Monday, October 31, 2005

The technicalities are circling

David Blunkett’s critics accuse him of failing to declare a directorship with a DNA testing company to the standards watchdog within two years of leaving ministerial office. Contacting the standards watchdog was not compulsory, only advised. He did not hold the directorship whilst he was a minister. Indeed he resigned the post as soon as he was reappointed to the cabinet. On present evidence David Blunkett is guilty at most of a minor technicality. His opponents delight in tripping him up with an insignificant speck, because they sense he is vulnerable to pressure. Let’s hope that they remembered to check their own eyes first.

Public accountability and transparency of our leaders is to be welcomed, but as David Blunkett’s experience demonstrates technicalities in relation to dishonest gain carry disproportionate weight. We demand resignation for minor infringements in this area partly because there is no agreement on what other behaviour we expected from a minister.

The following questions are a suggestion of what criteria we should be using to judge ministerial conduct. They do not touch on the substance of the decisions made, which are rightly left to political argument.

1) Does the minister make decisions which s/he considers in the long term interest of the country even when these conflict with short term self-interest or political expediency?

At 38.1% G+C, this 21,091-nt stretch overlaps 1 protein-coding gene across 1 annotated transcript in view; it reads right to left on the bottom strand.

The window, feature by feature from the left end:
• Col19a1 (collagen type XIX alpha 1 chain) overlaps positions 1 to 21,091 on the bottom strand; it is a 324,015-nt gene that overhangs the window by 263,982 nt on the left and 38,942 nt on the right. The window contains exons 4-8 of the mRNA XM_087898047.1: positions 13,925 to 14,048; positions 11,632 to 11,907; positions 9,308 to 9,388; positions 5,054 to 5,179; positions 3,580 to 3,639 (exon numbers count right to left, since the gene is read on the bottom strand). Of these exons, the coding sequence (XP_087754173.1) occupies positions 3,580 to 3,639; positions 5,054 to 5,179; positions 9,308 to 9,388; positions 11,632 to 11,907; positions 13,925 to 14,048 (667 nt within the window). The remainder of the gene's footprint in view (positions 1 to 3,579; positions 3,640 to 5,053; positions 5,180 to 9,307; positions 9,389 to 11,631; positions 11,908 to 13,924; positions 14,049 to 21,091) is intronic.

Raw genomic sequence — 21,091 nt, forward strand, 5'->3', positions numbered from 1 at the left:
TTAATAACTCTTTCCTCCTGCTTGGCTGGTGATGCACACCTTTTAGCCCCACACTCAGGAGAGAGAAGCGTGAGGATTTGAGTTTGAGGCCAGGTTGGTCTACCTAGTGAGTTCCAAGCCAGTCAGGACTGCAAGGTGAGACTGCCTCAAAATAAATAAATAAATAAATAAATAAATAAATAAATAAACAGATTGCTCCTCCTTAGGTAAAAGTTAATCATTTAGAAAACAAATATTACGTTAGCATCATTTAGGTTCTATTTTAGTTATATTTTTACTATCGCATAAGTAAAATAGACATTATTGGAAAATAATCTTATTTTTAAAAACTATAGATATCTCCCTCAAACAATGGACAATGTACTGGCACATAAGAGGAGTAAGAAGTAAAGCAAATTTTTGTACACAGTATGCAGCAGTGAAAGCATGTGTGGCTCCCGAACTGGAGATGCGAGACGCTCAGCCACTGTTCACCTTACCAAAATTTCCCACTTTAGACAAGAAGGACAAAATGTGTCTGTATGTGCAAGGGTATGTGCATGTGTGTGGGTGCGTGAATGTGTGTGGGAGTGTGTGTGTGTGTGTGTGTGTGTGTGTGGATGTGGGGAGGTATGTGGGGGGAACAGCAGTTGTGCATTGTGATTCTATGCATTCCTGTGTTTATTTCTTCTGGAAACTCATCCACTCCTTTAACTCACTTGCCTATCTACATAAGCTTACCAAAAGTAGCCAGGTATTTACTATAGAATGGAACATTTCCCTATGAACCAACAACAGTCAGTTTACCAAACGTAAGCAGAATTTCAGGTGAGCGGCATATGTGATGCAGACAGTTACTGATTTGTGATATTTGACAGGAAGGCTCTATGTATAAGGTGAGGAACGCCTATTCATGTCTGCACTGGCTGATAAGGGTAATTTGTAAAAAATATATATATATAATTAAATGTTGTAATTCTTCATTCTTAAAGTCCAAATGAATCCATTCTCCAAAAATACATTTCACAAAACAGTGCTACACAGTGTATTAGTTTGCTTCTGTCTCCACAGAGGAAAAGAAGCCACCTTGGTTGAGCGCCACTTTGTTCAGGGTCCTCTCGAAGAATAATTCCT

2) Does the minister speak with integrity in public? Is the minister prepared to accept responsibility for mistakes as well as successes?
3) Does the minister promote good governance by making every effort to work with ministerial colleagues and overcome personality differences?
4) Does the minister lead his/her department in order that it is managed efficiently, develops a culture of honesty and integrity and seeks to bring out the best in its staff?
5) Does the minister ensure on a continuing basis that s/he listens and responds to a genuine cross section of informed and honest opinion and not become beholden to any one interest?
6) Has the minister used his/her office for dishonest gain?

Was David Blunkett’s misuse of his office to fast track the visa application of Ms Quinn’s nanny sufficiently serious, in the context of the other criteria that he should have been forced to resign?

If there are any ministers who could consistently answer yes to questions one and two it would be surprising although I’m sure that some could answer yes to three to five. However, because there is never discussion about these areas of a minister’s character, integrity and performance we simply don’t know. If we are to avoid the ludicrous scenes surrounding David Blunkett of the last forty-eight hours it’s about time we found out.

No comments:

Post a Comment